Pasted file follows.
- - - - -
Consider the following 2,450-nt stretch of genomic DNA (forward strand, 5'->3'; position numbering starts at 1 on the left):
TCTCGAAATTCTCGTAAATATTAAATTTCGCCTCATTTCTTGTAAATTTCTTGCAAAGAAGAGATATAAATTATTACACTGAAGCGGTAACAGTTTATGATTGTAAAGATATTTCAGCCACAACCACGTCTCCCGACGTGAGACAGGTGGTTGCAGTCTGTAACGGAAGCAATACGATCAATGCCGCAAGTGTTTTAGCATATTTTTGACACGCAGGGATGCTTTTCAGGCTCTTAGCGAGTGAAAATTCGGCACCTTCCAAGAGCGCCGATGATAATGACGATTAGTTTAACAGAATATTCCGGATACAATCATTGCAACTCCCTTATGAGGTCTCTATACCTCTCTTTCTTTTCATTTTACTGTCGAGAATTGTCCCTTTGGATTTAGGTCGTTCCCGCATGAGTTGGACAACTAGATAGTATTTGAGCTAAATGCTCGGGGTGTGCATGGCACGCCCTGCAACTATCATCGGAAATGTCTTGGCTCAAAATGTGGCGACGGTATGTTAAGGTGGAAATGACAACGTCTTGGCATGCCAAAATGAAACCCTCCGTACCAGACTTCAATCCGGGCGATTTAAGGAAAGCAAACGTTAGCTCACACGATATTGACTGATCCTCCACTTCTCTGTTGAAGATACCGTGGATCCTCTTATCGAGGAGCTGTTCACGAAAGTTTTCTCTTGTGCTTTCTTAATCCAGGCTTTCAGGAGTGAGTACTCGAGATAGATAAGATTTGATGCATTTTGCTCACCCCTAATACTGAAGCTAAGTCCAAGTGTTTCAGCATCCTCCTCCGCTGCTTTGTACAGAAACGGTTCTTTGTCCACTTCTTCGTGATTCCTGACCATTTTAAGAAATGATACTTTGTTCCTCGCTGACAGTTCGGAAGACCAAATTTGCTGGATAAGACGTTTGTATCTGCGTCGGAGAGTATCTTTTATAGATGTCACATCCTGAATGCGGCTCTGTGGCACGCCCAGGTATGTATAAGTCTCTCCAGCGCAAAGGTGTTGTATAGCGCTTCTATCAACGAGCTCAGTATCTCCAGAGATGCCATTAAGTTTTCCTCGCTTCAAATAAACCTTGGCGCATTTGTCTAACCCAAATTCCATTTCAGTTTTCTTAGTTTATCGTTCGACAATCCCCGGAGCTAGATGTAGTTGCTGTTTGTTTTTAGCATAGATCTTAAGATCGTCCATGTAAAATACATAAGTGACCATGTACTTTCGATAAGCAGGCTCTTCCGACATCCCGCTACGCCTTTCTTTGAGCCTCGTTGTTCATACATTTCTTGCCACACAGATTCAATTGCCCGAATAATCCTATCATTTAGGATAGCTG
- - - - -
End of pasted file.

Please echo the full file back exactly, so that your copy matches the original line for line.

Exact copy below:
Consider the following 2,450-nt stretch of genomic DNA (forward strand, 5'->3'; position numbering starts at 1 on the left):
TCTCGAAATTCTCGTAAATATTAAATTTCGCCTCATTTCTTGTAAATTTCTTGCAAAGAAGAGATATAAATTATTACACTGAAGCGGTAACAGTTTATGATTGTAAAGATATTTCAGCCACAACCACGTCTCCCGACGTGAGACAGGTGGTTGCAGTCTGTAACGGAAGCAATACGATCAATGCCGCAAGTGTTTTAGCATATTTTTGACACGCAGGGATGCTTTTCAGGCTCTTAGCGAGTGAAAATTCGGCACCTTCCAAGAGCGCCGATGATAATGACGATTAGTTTAACAGAATATTCCGGATACAATCATTGCAACTCCCTTATGAGGTCTCTATACCTCTCTTTCTTTTCATTTTACTGTCGAGAATTGTCCCTTTGGATTTAGGTCGTTCCCGCATGAGTTGGACAACTAGATAGTATTTGAGCTAAATGCTCGGGGTGTGCATGGCACGCCCTGCAACTATCATCGGAAATGTCTTGGCTCAAAATGTGGCGACGGTATGTTAAGGTGGAAATGACAACGTCTTGGCATGCCAAAATGAAACCCTCCGTACCAGACTTCAATCCGGGCGATTTAAGGAAAGCAAACGTTAGCTCACACGATATTGACTGATCCTCCACTTCTCTGTTGAAGATACCGTGGATCCTCTTATCGAGGAGCTGTTCACGAAAGTTTTCTCTTGTGCTTTCTTAATCCAGGCTTTCAGGAGTGAGTACTCGAGATAGATAAGATTTGATGCATTTTGCTCACCCCTAATACTGAAGCTAAGTCCAAGTGTTTCAGCATCCTCCTCCGCTGCTTTGTACAGAAACGGTTCTTTGTCCACTTCTTCGTGATTCCTGACCATTTTAAGAAATGATACTTTGTTCCTCGCTGACAGTTCGGAAGACCAAATTTGCTGGATAAGACGTTTGTATCTGCGTCGGAGAGTATCTTTTATAGATGTCACATCCTGAATGCGGCTCTGTGGCACGCCCAGGTATGTATAAGTCTCTCCAGCGCAAAGGTGTTGTATAGCGCTTCTATCAACGAGCTCAGTATCTCCAGAGATGCCATTAAGTTTTCCTCGCTTCAAATAAACCTTGGCGCATTTGTCTAACCCAAATTCCATTTCAGTTTTCTTAGTTTATCGTTCGACAATCCCCGGAGCTAGATGTAGTTGCTGTTTGTTTTTAGCATAGATCTTAAGATCGTCCATGTAAAATACATAAGTGACCATGTACTTTCGATAAGCAGGCTCTTCCGACATCCCGCTACGCCTTTCTTTGAGCCTCGTTGTTCATACATTTCTTGCCACACAGATTCAATTGCCCGAATAATCCTATCATTTAGGATAGCTG